Almost every golfer has experienced lower back pain.

In fact, according to the Titleist Performance Institute, it’s something that nearly 30% of golfers experience after every round.

So, what makes lower back pain the most common injury in golf?

Unfortunately, the repetitive and asymmetric nature of the golf swing creates inherent risk to the lumbar spine (lower back).

The result is often tight, painful muscles that can eventually lead to serious conditions such as disc bulges, arthritis, stenosis, and more.

But that doesn’t mean injury to your back is inevitable. There are things we can do to prevent and relieve lower back pain associated with golf.

How do I prevent lower back pain when golfing?

Even though pain might be felt in the lower back, the underlying cause of that pain is often elsewhere in the body.

In this article, we will look at those causes and how to fix them.

I will show you how to test yourself for mobility issues, and then give you exercises to do if you fail the tests.

We will also look at swing characteristics and lifestyle factors that might be contributing to your lower back pain.

By the end of this article, you will have a personalised plan to help prevent and relieve lower back pain.

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Part 1: The top 3 physical causes of lower back pain for golfers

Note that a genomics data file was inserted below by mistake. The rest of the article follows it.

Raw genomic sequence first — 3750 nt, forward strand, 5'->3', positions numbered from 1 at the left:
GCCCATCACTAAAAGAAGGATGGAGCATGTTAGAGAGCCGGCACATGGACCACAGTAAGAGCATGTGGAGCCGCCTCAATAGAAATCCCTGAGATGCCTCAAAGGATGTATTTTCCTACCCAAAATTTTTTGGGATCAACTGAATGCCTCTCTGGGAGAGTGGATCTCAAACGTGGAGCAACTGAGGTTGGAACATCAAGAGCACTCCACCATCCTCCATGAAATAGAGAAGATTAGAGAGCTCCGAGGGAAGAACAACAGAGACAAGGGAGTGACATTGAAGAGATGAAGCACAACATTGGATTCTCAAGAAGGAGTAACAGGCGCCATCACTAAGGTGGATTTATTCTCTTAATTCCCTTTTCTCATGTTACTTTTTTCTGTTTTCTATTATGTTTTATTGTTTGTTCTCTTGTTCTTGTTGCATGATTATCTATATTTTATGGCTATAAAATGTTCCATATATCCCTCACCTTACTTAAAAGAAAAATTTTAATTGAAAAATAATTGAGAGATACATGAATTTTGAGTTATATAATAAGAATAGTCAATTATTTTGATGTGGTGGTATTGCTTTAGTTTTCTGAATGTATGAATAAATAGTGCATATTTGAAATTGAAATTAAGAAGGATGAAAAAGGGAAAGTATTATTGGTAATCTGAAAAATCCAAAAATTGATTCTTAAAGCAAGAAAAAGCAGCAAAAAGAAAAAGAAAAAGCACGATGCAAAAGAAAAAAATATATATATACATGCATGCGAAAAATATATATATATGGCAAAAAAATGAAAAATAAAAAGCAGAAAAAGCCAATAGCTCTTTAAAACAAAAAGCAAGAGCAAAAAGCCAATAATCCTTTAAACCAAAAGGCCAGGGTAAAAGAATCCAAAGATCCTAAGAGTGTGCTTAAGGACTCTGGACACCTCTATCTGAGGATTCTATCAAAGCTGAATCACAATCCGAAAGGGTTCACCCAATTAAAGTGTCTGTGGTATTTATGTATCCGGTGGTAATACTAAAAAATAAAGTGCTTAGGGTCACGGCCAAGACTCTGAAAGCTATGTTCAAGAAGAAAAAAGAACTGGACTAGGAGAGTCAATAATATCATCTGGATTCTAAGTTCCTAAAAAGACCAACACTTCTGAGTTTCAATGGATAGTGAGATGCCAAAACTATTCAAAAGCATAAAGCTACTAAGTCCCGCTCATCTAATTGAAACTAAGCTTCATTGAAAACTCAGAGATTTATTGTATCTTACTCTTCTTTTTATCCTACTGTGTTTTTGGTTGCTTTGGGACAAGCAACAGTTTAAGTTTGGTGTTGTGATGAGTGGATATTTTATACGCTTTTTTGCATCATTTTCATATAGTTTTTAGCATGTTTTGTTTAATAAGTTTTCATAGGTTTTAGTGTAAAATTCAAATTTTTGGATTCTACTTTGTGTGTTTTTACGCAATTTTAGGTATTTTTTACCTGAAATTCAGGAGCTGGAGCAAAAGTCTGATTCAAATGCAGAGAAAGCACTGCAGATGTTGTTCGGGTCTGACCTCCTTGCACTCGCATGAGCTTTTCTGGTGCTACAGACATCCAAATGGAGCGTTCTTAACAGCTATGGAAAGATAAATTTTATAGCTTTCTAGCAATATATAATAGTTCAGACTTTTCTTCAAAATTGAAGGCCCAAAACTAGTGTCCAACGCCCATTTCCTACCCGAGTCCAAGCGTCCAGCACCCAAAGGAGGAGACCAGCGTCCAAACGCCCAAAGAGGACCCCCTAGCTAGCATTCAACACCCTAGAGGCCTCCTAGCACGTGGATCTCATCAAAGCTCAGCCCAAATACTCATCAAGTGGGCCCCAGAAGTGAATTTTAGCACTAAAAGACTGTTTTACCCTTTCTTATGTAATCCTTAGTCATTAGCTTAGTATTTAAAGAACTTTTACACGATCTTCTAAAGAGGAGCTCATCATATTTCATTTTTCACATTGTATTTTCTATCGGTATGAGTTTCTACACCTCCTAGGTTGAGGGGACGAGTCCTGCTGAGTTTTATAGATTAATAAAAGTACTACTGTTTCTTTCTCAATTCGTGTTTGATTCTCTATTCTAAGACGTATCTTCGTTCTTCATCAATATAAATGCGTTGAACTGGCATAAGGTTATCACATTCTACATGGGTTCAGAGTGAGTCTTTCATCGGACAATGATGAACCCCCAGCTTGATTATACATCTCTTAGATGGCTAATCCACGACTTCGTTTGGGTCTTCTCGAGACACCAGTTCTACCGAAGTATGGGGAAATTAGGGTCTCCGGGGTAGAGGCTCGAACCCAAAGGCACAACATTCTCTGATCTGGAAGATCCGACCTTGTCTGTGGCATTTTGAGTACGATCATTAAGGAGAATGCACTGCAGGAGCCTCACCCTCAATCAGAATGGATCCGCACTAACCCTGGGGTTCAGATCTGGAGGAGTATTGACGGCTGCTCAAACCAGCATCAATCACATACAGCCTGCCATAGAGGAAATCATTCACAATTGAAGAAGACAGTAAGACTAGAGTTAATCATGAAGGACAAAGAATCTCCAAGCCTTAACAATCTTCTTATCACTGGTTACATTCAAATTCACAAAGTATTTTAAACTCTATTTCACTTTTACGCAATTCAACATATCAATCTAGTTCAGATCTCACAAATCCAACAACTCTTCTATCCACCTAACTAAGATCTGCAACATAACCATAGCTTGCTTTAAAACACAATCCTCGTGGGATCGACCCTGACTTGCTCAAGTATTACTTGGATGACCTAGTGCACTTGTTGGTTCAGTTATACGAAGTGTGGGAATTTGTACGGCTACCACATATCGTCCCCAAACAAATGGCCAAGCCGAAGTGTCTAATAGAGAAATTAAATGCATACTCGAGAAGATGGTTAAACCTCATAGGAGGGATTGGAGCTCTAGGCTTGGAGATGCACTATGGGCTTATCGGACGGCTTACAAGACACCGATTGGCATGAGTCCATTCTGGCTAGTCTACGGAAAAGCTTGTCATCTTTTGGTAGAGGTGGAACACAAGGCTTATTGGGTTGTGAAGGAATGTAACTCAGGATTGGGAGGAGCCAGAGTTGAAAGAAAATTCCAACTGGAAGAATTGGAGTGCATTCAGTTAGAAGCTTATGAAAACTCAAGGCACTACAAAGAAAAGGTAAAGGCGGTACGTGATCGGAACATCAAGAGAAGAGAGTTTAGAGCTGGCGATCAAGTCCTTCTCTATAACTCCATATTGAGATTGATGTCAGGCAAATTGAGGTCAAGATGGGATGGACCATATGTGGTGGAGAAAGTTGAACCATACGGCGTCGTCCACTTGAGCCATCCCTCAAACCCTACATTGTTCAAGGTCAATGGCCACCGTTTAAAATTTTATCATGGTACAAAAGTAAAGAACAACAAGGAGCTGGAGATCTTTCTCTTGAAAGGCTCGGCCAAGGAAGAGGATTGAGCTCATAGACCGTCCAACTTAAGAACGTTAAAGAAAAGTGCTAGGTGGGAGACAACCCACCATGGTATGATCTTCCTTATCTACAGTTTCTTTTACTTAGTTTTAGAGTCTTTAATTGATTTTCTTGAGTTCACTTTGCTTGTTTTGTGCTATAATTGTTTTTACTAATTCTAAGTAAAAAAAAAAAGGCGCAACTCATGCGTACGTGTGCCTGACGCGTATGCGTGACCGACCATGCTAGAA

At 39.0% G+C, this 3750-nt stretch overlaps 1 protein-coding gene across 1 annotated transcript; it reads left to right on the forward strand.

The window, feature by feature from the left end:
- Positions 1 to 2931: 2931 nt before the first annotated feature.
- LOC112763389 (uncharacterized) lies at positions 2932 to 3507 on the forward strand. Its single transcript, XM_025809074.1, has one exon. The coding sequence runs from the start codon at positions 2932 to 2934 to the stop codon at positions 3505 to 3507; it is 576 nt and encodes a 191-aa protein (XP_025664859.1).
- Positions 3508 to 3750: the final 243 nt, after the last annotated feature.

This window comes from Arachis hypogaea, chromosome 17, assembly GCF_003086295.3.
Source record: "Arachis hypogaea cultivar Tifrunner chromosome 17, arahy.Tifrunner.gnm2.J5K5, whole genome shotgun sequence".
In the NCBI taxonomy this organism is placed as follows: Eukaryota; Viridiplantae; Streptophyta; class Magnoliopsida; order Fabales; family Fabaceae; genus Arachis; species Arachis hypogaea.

Alongside each of the causes of lower back pain listed below are movement assessments that you can use to test yourself.

Each assessment is shown in a short video tutorial where I take you through the process step by step.

When performing the movement assessments, I suggest you get a family member or friend to film you. What you feel is happening can be very different to what is actually happening so the visual feedback is helpful.

Cause #1: Lack of thoracic rotation

upper back pain golf

The Thoracic Spine

The thoracic spine is located in the upper and middle part of the back.

On average, each of the 12 thoracic vertebra can rotate approximately 3 degrees, meaning the entire thoracic spine is capable of rotating 30-35 degrees to each side.

The 5 vertebra of the lumbar spine (lower back), on the other hand, are only capable of rotating 2 degrees. The total rotation of the lumbar spine is just 10 degrees.

In other words, the thoracic spine likes to rotate and the lumbar spine doesn’t.

But, if the thoracic spine is unable to rotate, then the lumbar spine is forced to compensate, increasing the risk of lower back pain or injury.

As Bogduk describes in ‘Clinical anatomy of the lumbar spine and sacrum’:

Rotation of more than 3 ° at any lumbar segment could damage the articular surface and tear collagen fibers that make up the disc between each vertebra.

What this means for the golf swing:

If you lack thoracic rotation, you are likely to find extra rotation through the lower back, increasing your risk of pain and injury.

How to test thoracic rotation

This is a simple drill to test your thoracic rotation that has the added bonus of testing your pelvic stability. The upper body should be capable of rotating without the lower body moving.

How to improve thoracic rotation

If you are unable to comfortably rotate the upper body without the lower body moving, here are 2 exercises to include in your routine.

Exercise #1: Shoulder Rolls
Exercise #2: Torso Rotation Drill